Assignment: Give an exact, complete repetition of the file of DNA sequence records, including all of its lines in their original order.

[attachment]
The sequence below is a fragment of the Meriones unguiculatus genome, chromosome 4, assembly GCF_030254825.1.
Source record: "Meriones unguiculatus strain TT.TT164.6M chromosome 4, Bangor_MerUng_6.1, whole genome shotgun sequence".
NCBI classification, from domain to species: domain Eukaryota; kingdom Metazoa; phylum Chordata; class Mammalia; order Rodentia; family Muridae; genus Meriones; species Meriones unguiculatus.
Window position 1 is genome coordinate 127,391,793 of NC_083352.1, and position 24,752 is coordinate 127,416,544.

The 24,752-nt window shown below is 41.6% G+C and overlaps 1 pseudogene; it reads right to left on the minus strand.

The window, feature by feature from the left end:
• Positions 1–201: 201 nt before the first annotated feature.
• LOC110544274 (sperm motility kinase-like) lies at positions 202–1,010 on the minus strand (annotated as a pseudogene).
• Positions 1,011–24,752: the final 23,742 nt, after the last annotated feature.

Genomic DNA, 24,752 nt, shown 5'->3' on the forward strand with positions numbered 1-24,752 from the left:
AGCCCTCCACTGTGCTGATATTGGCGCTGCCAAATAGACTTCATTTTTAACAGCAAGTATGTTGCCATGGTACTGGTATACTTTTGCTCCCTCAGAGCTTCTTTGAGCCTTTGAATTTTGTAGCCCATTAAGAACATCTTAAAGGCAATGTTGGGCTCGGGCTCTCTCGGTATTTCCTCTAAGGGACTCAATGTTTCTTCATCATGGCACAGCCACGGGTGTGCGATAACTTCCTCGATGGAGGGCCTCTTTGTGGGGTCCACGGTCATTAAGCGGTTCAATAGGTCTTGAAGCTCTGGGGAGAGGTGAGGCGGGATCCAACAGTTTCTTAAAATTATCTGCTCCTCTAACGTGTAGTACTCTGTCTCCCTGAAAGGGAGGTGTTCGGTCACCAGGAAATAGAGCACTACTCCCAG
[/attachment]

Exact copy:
The sequence below is a fragment of the Meriones unguiculatus genome, chromosome 4, assembly GCF_030254825.1.
Source record: "Meriones unguiculatus strain TT.TT164.6M chromosome 4, Bangor_MerUng_6.1, whole genome shotgun sequence".
NCBI classification, from domain to species: domain Eukaryota; kingdom Metazoa; phylum Chordata; class Mammalia; order Rodentia; family Muridae; genus Meriones; species Meriones unguiculatus.
Window position 1 is genome coordinate 127,391,793 of NC_083352.1, and position 24,752 is coordinate 127,416,544.

The 24,752-nt window shown below is 41.6% G+C and overlaps 1 pseudogene; it reads right to left on the minus strand.

The window, feature by feature from the left end:
• Positions 1–201: 201 nt before the first annotated feature.
• LOC110544274 (sperm motility kinase-like) lies at positions 202–1,010 on the minus strand (annotated as a pseudogene).
• Positions 1,011–24,752: the final 23,742 nt, after the last annotated feature.

Genomic DNA, 24,752 nt, shown 5'->3' on the forward strand with positions numbered 1-24,752 from the left:
AGCCCTCCACTGTGCTGATATTGGCGCTGCCAAATAGACTTCATTTTTAACAGCAAGTATGTTGCCATGGTACTGGTATACTTTTGCTCCCTCAGAGCTTCTTTGAGCCTTTGAATTTTGTAGCCCATTAAGAACATCTTAAAGGCAATGTTGGGCTCGGGCTCTCTCGGTATTTCCTCTAAGGGACTCAATGTTTCTTCATCATGGCACAGCCACGGGTGTGCGATAACTTCCTCGATGGAGGGCCTCTTTGTGGGGTCCACGGTCATTAAGCGGTTCAATAGGTCTTGAAGCTCTGGGGAGAGGTGAGGCGGGATCCAACAGTTTCTTAAAATTATCTGCTCCTCTAACGTGTAGTACTCTGTCTCCCTGAAAGGGAGGTGTTCGGTCACCAGGAAATAGAGCACTACTCCCAG